"But at that time I had only been with my company for two months and so I was on a probationary period. This meant that I had to wait 90 days for my insurance to kick in. It was hellish - I went to work and I was a wreck.
"After I was diagnosed with breast cancer, treatment - and payment - started quickly. I went for a 20/80 insurance option which means that my insurers paid 80% of my bills and I paid 20%. So I was getting bills every week.
"The doctor's office had to ask my insurers for permission for some of the therapies I got. For example, I had to get a MUGA scan which checks to see if your heart is okay to stand the chemotherapy but my insurers had to give me permission to get the test.
"And I wondered why, when I was having all this insurance, why I had to ask permission for a certain test?
"Ultimately I filed chapter seven bankruptcy. The hospital was billed for $193,426 which was the 80%. The mind boggles. It's a lot of money. Can you imagine what that would be for people without the money?"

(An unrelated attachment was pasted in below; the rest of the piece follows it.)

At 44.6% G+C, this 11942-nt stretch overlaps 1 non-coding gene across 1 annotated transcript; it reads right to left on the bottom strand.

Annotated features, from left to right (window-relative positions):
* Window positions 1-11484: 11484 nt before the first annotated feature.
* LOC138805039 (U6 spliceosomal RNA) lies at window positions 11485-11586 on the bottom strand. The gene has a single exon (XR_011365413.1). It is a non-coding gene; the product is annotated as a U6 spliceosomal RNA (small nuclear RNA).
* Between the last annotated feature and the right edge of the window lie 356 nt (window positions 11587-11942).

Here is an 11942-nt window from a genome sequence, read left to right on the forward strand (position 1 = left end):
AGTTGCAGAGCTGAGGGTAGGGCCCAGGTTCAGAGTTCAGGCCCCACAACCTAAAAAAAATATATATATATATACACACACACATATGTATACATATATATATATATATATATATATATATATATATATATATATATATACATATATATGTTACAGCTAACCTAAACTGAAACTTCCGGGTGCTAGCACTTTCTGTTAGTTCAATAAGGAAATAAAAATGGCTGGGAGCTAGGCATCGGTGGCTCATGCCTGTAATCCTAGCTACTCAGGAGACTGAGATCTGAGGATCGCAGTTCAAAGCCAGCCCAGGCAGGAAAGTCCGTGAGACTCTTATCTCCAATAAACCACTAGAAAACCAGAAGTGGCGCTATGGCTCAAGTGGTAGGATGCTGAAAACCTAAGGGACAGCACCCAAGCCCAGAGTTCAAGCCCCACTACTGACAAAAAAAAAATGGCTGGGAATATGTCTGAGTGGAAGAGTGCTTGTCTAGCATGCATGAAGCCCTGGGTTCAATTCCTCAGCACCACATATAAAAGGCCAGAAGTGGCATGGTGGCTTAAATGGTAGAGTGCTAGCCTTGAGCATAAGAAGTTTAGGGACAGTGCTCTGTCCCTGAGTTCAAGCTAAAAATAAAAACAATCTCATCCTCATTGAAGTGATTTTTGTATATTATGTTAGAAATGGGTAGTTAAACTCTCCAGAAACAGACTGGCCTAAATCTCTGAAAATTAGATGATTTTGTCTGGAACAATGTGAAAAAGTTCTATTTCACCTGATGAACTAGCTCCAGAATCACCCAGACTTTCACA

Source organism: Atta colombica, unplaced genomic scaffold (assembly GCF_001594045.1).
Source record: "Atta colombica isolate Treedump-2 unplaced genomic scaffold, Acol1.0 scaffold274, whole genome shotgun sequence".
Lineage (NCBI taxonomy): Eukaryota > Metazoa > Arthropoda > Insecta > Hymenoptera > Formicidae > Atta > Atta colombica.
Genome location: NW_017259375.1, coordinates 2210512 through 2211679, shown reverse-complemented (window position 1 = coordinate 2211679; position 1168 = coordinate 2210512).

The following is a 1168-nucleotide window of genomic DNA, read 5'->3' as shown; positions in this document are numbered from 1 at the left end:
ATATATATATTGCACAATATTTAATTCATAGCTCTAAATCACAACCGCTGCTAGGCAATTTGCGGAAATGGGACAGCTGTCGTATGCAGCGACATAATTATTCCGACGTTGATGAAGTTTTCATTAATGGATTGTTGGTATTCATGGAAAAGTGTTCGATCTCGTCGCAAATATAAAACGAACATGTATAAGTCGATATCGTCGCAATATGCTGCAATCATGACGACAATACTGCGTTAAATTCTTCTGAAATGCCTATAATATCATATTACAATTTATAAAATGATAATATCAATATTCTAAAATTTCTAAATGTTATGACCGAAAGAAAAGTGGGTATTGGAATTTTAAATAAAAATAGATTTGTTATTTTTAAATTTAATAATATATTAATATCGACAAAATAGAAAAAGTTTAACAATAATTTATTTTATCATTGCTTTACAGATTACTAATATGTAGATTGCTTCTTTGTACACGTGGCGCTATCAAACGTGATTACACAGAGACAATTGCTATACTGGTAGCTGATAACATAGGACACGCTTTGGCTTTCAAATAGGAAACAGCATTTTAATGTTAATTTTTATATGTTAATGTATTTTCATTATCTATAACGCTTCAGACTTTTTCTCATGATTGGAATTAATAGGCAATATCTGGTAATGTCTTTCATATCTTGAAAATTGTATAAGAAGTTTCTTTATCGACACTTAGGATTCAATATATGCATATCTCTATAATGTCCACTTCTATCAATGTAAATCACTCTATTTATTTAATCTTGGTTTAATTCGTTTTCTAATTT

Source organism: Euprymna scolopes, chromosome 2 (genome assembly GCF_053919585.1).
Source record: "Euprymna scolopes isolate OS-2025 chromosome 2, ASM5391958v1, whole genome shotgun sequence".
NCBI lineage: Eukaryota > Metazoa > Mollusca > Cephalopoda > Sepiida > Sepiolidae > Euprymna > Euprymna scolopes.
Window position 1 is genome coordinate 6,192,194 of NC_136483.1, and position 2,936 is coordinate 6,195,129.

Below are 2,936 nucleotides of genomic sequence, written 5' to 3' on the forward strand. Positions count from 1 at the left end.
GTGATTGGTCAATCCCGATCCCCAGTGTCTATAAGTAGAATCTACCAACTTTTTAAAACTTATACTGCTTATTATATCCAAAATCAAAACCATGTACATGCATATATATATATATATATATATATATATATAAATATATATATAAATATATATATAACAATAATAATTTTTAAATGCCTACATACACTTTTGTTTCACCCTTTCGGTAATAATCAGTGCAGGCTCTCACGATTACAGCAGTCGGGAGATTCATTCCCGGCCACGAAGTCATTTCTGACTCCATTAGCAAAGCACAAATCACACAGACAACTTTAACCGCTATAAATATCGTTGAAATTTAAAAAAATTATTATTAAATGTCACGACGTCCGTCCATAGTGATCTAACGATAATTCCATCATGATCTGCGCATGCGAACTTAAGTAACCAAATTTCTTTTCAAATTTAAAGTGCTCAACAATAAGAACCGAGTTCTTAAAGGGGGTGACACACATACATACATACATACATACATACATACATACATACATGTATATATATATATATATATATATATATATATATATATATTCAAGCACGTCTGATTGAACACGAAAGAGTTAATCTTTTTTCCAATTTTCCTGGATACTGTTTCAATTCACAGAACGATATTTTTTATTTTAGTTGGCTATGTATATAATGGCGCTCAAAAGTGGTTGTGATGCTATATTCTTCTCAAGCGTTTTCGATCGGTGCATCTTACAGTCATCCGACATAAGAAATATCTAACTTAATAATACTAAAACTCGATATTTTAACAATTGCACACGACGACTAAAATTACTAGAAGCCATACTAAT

Briton Cathy Luton is in remission after treatment for cancer earlier this year
"It started in 2008 when I noticed a lot of irritation on my breast. The doctors told me three times not to worry, but by February this year I went back and asked them to check. After some tests they found I had an early form of cancer.
"Up to this point this was all free at the point of use under the National Health Service (NHS). I pay money in every month in my salary, as we all do in England, and then hospital visits and doctor's appointments are all covered.
"In May this year my breast was removed - which was very quick. I'm very happy since the operation that this was removed.